Billionaire investor Warren Buffett told CNBC on Monday that an escalation of the U.S.-China trade fight would be “very bad” for the whole world. “If we actually have a trade war, it would be bad for the whole world, and could be very bad, depending on the extent of the war,” Buffett said, but added: “There are times in negotiations when you talk tough.” Buffett refused to put odds on how the trade talks would turn out or whether Trump would follow through on his tariff threat: “With some people
Warren Buffett on Trump’s tough trade negotiations: Sometimes you have to ‘act half crazy’ Cached Page below :
Company: cnbc, Activity: cnbc, Date: 2019-05-06  Authors: matthew j belvedere
Keywords: news, cnbc, companies, warren, war, trade, half, omaha, weekend, threat, act, buffett, bad, tough, trumps, crazy, trump, really, negotiations, way


Warren Buffett on Trump's tough trade negotiations: Sometimes you have to 'act half crazy'

Billionaire investor Warren Buffett told CNBC on Monday that an escalation of the U.S.-China trade fight would be “very bad” for the whole world.

The stock nosedive in premarket trading on President Donald Trump’s weekend threat to increase tariffs on China is “rational,” Buffett said, acknowledging the high stakes of the “dangerous game” being played by the world’s two biggest economic superpowers. “It doesn’t mean it’s a game that shouldn’t be engaged in.”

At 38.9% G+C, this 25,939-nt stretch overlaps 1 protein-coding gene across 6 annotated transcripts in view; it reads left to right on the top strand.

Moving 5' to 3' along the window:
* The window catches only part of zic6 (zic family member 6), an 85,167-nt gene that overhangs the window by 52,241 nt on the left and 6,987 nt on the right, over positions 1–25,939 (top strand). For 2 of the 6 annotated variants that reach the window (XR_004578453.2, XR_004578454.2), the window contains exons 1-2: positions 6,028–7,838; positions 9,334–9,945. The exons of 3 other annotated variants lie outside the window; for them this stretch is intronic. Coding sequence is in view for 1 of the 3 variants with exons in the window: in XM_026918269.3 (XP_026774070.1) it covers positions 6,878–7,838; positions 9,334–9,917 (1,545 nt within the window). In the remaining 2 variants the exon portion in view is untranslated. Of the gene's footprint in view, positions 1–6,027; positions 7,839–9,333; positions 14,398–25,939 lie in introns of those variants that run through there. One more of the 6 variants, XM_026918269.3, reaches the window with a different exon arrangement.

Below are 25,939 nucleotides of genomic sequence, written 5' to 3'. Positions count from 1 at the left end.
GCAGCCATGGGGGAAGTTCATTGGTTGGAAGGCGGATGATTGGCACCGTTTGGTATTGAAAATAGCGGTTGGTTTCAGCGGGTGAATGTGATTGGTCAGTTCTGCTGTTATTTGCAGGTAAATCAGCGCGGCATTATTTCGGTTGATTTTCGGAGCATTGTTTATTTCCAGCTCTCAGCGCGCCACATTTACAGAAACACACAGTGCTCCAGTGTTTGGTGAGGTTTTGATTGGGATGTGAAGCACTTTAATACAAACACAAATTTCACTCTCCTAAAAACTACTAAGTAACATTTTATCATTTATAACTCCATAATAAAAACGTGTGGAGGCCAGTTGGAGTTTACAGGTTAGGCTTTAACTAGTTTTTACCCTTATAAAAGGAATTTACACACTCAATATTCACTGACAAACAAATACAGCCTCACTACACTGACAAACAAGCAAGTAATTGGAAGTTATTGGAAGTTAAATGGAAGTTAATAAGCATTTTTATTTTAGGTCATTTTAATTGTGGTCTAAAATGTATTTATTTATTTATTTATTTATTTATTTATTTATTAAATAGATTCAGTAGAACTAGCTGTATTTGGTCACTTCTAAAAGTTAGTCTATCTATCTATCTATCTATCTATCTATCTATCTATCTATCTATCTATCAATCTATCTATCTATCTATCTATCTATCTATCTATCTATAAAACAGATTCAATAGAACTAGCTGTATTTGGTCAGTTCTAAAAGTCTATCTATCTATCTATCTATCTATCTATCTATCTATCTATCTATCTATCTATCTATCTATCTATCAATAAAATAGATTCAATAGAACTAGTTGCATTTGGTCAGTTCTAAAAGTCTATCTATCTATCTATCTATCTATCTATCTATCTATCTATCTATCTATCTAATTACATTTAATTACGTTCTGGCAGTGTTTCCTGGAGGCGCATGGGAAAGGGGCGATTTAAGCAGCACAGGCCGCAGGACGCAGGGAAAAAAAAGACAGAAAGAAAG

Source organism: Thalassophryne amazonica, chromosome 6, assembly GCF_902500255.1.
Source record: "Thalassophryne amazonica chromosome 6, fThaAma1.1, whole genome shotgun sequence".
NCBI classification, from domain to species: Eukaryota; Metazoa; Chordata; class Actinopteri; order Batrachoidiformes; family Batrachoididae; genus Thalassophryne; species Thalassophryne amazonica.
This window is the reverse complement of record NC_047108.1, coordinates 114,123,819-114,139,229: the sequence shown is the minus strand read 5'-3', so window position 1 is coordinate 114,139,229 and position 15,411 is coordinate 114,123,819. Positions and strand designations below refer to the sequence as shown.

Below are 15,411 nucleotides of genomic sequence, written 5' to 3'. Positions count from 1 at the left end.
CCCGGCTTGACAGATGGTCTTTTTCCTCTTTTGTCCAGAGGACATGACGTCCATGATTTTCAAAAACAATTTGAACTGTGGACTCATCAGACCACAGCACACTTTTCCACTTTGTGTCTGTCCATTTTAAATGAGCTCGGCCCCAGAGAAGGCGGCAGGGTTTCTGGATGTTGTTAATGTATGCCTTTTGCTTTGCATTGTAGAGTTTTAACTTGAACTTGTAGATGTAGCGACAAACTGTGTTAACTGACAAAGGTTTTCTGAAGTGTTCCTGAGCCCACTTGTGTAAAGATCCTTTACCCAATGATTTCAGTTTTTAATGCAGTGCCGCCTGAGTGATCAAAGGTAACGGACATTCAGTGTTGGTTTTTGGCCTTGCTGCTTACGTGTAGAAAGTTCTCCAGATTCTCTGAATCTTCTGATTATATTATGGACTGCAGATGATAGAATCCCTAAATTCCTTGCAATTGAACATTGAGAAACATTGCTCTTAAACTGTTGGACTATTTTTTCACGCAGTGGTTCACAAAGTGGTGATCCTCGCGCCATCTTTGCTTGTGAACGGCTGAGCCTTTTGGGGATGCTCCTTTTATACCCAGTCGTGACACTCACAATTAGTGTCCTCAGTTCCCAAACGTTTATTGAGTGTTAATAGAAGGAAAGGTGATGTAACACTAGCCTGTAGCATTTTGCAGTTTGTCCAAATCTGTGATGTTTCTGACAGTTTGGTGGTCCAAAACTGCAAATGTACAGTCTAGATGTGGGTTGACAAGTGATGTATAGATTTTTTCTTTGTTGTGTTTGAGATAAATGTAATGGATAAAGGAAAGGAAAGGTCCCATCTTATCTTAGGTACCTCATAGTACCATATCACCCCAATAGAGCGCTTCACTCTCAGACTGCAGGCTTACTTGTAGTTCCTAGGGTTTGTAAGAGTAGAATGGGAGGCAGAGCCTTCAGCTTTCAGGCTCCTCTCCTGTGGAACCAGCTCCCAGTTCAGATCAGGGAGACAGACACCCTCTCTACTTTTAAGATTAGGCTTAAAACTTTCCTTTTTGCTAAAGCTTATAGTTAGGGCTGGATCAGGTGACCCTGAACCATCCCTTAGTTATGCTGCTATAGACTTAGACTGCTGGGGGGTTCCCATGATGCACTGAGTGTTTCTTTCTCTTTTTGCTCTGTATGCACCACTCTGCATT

“If we actually have a trade war, it would be bad for the whole world, and could be very bad, depending on the extent of the war,” Buffett said, but added: “There are times in negotiations when you talk tough.”

Buffett refused to put odds on how the trade talks would turn out or whether Trump would follow through on his tariff threat: “With some people in negotiations, the best technique is to act half crazy.”

Different people negotiate deals in different ways, Buffett noted. He added that the way Trump is negotiating with China is not how he would handle it “at all,” suggesting a more take-or-leave it approach.

“I’ve had a consistent way of negotiating,” Buffett said. “I just say what I’ll do, and I don’t do anything else. People really know that’s what I mean.”

Without mentioning the former real estate dealmaker Trump by name, Buffett said “lots of people in acquisitions … really like to play games” but it takes too long to figure out if a deal is ever achievable. “It would be a huge time waster if we did it” in our business.